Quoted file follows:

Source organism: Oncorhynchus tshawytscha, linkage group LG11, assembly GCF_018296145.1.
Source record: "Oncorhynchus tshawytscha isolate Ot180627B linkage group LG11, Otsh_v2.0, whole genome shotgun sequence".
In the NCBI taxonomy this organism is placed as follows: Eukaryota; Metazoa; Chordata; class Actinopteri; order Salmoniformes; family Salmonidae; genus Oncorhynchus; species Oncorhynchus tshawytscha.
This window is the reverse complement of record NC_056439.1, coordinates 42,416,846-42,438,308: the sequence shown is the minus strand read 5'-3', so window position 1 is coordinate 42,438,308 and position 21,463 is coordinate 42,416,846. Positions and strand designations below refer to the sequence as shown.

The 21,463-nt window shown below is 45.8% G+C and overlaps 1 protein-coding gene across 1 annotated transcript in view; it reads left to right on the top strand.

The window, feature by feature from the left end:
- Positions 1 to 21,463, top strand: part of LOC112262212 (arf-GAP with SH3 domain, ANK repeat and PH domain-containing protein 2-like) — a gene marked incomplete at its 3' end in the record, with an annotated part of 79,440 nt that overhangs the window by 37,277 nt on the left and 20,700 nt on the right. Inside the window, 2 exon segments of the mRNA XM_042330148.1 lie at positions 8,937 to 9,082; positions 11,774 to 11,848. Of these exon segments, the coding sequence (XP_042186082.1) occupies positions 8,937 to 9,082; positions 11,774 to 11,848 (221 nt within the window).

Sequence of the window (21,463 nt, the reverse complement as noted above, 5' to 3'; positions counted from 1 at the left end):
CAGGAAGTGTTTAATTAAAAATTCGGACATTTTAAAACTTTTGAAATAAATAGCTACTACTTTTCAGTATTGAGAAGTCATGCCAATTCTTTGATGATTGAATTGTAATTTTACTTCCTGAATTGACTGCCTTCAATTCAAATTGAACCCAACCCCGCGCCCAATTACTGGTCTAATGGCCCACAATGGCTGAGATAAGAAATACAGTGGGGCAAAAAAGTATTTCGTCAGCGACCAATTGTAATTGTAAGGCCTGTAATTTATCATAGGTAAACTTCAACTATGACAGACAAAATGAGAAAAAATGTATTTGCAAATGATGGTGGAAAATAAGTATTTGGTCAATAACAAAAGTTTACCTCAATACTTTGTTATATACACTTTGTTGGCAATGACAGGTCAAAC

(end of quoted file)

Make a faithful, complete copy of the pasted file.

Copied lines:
Source organism: Oncorhynchus tshawytscha, linkage group LG11, assembly GCF_018296145.1.
Source record: "Oncorhynchus tshawytscha isolate Ot180627B linkage group LG11, Otsh_v2.0, whole genome shotgun sequence".
In the NCBI taxonomy this organism is placed as follows: Eukaryota; Metazoa; Chordata; class Actinopteri; order Salmoniformes; family Salmonidae; genus Oncorhynchus; species Oncorhynchus tshawytscha.
This window is the reverse complement of record NC_056439.1, coordinates 42,416,846-42,438,308: the sequence shown is the minus strand read 5'-3', so window position 1 is coordinate 42,438,308 and position 21,463 is coordinate 42,416,846. Positions and strand designations below refer to the sequence as shown.

The 21,463-nt window shown below is 45.8% G+C and overlaps 1 protein-coding gene across 1 annotated transcript in view; it reads left to right on the top strand.

The window, feature by feature from the left end:
- Positions 1 to 21,463, top strand: part of LOC112262212 (arf-GAP with SH3 domain, ANK repeat and PH domain-containing protein 2-like) — a gene marked incomplete at its 3' end in the record, with an annotated part of 79,440 nt that overhangs the window by 37,277 nt on the left and 20,700 nt on the right. Inside the window, 2 exon segments of the mRNA XM_042330148.1 lie at positions 8,937 to 9,082; positions 11,774 to 11,848. Of these exon segments, the coding sequence (XP_042186082.1) occupies positions 8,937 to 9,082; positions 11,774 to 11,848 (221 nt within the window).

Sequence of the window (21,463 nt, the reverse complement as noted above, 5' to 3'; positions counted from 1 at the left end):
CAGGAAGTGTTTAATTAAAAATTCGGACATTTTAAAACTTTTGAAATAAATAGCTACTACTTTTCAGTATTGAGAAGTCATGCCAATTCTTTGATGATTGAATTGTAATTTTACTTCCTGAATTGACTGCCTTCAATTCAAATTGAACCCAACCCCGCGCCCAATTACTGGTCTAATGGCCCACAATGGCTGAGATAAGAAATACAGTGGGGCAAAAAAGTATTTCGTCAGCGACCAATTGTAATTGTAAGGCCTGTAATTTATCATAGGTAAACTTCAACTATGACAGACAAAATGAGAAAAAATGTATTTGCAAATGATGGTGGAAAATAAGTATTTGGTCAATAACAAAAGTTTACCTCAATACTTTGTTATATACACTTTGTTGGCAATGACAGGTCAAAC